The Air Force plans to launch two operational satellites and one experimental satellite into near-geosynchronous Earth orbit July 23.
According to Secretary of the Air Force Deborah Lee James, “these operational and experimental systems will enhance the nation’s ability to monitor and assess events regarding our military and commercial systems. In essence, they will create a space neighborhood watch capability.”
The two operational satellites are part of the Air Force’s Geosynchronous Space Situational Awareness Program, or GSSAP. The GSSAP satellites will provide U.S. Strategic Command with space situational awareness data allowing for more accurate tracking and characterization of man-made orbiting objects. The satellites will drift a safe distance away from the GEO belt while surveilling the area to further enable spaceflight safety.
As space becomes increasingly congested, contested, and competitive, it is imperative to protect the systems in space on which the world depends. Gen. William Shelton, the commander of Air Force Space Command, said, “We support the peaceful use of space for all countries but we believe it is necessary to increase our ability to detect and attribute any threatening or disruptive actions.”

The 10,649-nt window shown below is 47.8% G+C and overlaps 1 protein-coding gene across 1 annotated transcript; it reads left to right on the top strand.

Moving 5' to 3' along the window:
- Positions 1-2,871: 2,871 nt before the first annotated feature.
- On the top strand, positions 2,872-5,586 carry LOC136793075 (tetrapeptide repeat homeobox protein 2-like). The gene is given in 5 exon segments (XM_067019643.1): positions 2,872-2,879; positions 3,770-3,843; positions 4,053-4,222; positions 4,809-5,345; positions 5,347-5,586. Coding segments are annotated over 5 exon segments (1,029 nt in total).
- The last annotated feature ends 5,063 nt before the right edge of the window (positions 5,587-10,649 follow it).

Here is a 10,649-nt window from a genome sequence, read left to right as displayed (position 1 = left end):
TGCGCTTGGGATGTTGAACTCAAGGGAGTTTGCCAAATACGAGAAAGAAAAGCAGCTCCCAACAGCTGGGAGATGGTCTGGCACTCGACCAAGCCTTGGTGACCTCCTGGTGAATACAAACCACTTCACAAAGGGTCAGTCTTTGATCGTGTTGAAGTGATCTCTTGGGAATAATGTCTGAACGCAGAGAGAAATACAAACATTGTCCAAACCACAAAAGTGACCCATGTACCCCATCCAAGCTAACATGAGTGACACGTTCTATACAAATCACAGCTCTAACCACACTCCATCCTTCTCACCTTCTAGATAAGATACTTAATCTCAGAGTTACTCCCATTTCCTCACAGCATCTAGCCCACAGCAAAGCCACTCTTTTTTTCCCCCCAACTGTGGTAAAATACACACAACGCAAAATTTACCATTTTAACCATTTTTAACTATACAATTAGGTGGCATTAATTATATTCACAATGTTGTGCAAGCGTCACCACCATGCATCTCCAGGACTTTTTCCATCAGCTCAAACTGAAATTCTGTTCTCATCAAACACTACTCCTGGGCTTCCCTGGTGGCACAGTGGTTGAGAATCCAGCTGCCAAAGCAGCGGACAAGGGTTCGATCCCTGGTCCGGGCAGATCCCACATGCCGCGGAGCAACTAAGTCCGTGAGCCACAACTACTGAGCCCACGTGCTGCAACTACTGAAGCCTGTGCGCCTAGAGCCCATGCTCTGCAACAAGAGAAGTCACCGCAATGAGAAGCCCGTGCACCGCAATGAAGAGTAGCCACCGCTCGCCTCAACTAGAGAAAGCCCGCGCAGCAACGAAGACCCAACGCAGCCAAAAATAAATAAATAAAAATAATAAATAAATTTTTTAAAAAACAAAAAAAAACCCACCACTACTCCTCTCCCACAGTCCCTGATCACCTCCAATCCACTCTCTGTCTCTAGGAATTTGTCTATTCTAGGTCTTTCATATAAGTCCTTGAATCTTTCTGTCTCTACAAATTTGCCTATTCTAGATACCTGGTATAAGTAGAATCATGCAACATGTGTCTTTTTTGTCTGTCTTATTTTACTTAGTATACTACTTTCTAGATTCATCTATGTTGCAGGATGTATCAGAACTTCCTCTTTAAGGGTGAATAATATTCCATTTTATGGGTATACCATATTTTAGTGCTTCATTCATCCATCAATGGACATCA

The experimental satellite program, known as Automated Navigation and Guidance Experiment for Local Space, or ANGELS, is led by the Air Force Research Laboratory’s Space Vehicles Directorate headquartered at Kirtland Air Force Base, New Mexico.
This science and technology satellite will conduct safe research activities around the upper stage of its DELTA IV launch vehicle. ANGELS will test new space situational awareness techniques and technologies while performing safe, automated spacecraft operations to support and enhance future U.S. missions.
AFRL commander Maj. Gen. Thomas Masiello said, “these experiments will enable future satellite systems to achieve a more rapid and improved space situational awareness capability with fewer operators while maintaining safety as the top priority.”
Although the two GSSAP spacecraft and the AFRL ANGELS experimental spacecraft will launch on the same United Launch Alliance DELTA IV booster out of Cape Canaveral, Florida, the missions and objectives are distinctly different and are not associated with one another.
However, each of these satellite programs contributes to the Air Force’s space mission in different ways, and is a part of the broader Air Force plan to improve space situational awareness. As the Air Force continues to develop cutting-edge and essential space programs, James said “this launch is a remarkable accomplishment in the Air Force development of technologies to ensure the safe and responsible use of space.”